Heather said...

Mia Celeste: I confess, I don't think I actually finished WIL. It was for a college lit course, and I remember doing well on the exam, but do not remember much of the book. Might have to reread it one of these days... LOL

Heather said...

Alice: I have actually seen 8 of the movies myself (well, MORE if you count LOTR and Potter movies separately, lol). I wanted to see #12 when it was out, but will now have to look for the DVD, and I hope to see the new version of #1 when it releases here in the states.

Jennifer Leeland said...

All of them but Twilight.
"Promotes smoking" *snirk* Yep. That's old Tolkien. Trying to get kids to smoke.

Alice Audrey said...

Well, heck, if we're counting all the movie versions and not just the ones where I hadn't read the book - Hmm... how many times should I count The Hobbit and does each Harry Potter count separately?

Heather said...

Jennifer: I know, right? Some countries have even restricted the viewing of the LOTR series because of the smoking.

Alice: Haha...funny. I actually hope to reread The Hobbit in November, before the new movie version comes out in December.

carol said...

I've got a few of these on my shelves too.

Maddy Barone said...

I only own 6 of these, although I've read most.
If I was a parent concerned about my child reading a book I didnt' like, I would see it as a great opportunity to discuss those issues.

Heather said...

Carol: Glad to hear it, thanks for visiting!

Maddy: I agree, many books offer teachable moments, a way for families to connect, a chance for parents/teachers to impart valuable lessons and values.

Paige Tyler said...

All of that is so crazy to me!


My TT is at

colleen said...

Really on some of those. I guess I like banned books. I've read quite of few of the ones you listed.

Heather said...

Paige: Isn't it just?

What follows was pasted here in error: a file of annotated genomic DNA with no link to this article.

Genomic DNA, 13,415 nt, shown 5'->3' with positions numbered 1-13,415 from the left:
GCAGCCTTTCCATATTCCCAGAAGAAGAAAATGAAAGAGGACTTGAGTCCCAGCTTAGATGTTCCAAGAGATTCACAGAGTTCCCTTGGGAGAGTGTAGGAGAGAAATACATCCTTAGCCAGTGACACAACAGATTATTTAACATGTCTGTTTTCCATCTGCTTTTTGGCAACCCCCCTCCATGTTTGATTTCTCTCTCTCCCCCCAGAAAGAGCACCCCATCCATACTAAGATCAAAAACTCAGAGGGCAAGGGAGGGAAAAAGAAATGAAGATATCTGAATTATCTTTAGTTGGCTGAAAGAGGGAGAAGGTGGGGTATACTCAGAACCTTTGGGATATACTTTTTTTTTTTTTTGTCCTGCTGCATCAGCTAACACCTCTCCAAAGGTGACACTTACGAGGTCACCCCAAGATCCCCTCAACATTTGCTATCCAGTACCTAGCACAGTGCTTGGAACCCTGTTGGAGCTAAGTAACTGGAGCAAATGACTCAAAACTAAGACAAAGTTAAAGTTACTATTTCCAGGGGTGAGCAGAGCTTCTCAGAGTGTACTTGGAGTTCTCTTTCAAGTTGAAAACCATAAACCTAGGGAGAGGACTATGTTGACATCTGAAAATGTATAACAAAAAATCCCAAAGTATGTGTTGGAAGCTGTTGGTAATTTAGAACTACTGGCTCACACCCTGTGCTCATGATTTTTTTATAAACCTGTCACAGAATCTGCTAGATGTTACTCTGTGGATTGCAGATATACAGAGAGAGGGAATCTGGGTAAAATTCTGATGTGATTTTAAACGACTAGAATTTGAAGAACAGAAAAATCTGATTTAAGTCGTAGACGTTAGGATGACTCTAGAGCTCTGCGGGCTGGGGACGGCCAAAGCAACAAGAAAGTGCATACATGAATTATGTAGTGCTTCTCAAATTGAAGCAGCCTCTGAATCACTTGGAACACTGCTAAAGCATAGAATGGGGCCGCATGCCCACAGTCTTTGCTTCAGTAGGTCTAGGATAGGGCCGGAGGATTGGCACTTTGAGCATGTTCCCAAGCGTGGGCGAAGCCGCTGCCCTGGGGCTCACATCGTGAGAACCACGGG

Colleen: Yes, some of the reasons a book is challenged are ludicrous. Worst of all is the fact that most challenges come from people who haven't even read the book they want to ban.

kaye said...

I've read 7 books you've titled--I'm only counting the series as one book. I can't believe The Hobbit is in that group. So sad. BTW I've never really got the whole "banned book" thing. It doesn't really matter to me what people say or think about a book. I've always pretty much felt free to read anything I choose too. And I've never felt I have any authority to criticize other peoples choices in reading material. Like I said--I just don't get it.

The Gal Herself said...

You can find To Kill a Mockingbird and One Flew Over the Cuckoo's Nest on my shelf right now. Cuff me and take me away!

It's easy to joke about this because it's so silly. But I'm sad that some people are so clueless about art and life. In this country, I believe The Grapes of Wrath should be required reading.

Heather said...

Kaye: It is sad that some people feel they can dictate what others should and should not read. My opinion is the same as yours. If you don't want to read it, fine, but don't tell me I can't read it.

Heather said...

Oh, and Kaye? I had a feeling you would be shocked to find The Hobbit on the list. *G*

Heather said...

Gal: It is easy to mock such a serious subject when the reasons why some books are challenged are so silly. Though we did not read this one in HS, we did read Of Mice and Men (which I do not own), and I read Grapes twice in college (two different classes/semesters).

CountryDew said...

If we keep on like we are, most of the books on my shelves will be considered "banned" books.

Heather said...

Anita: Sad, isn't it?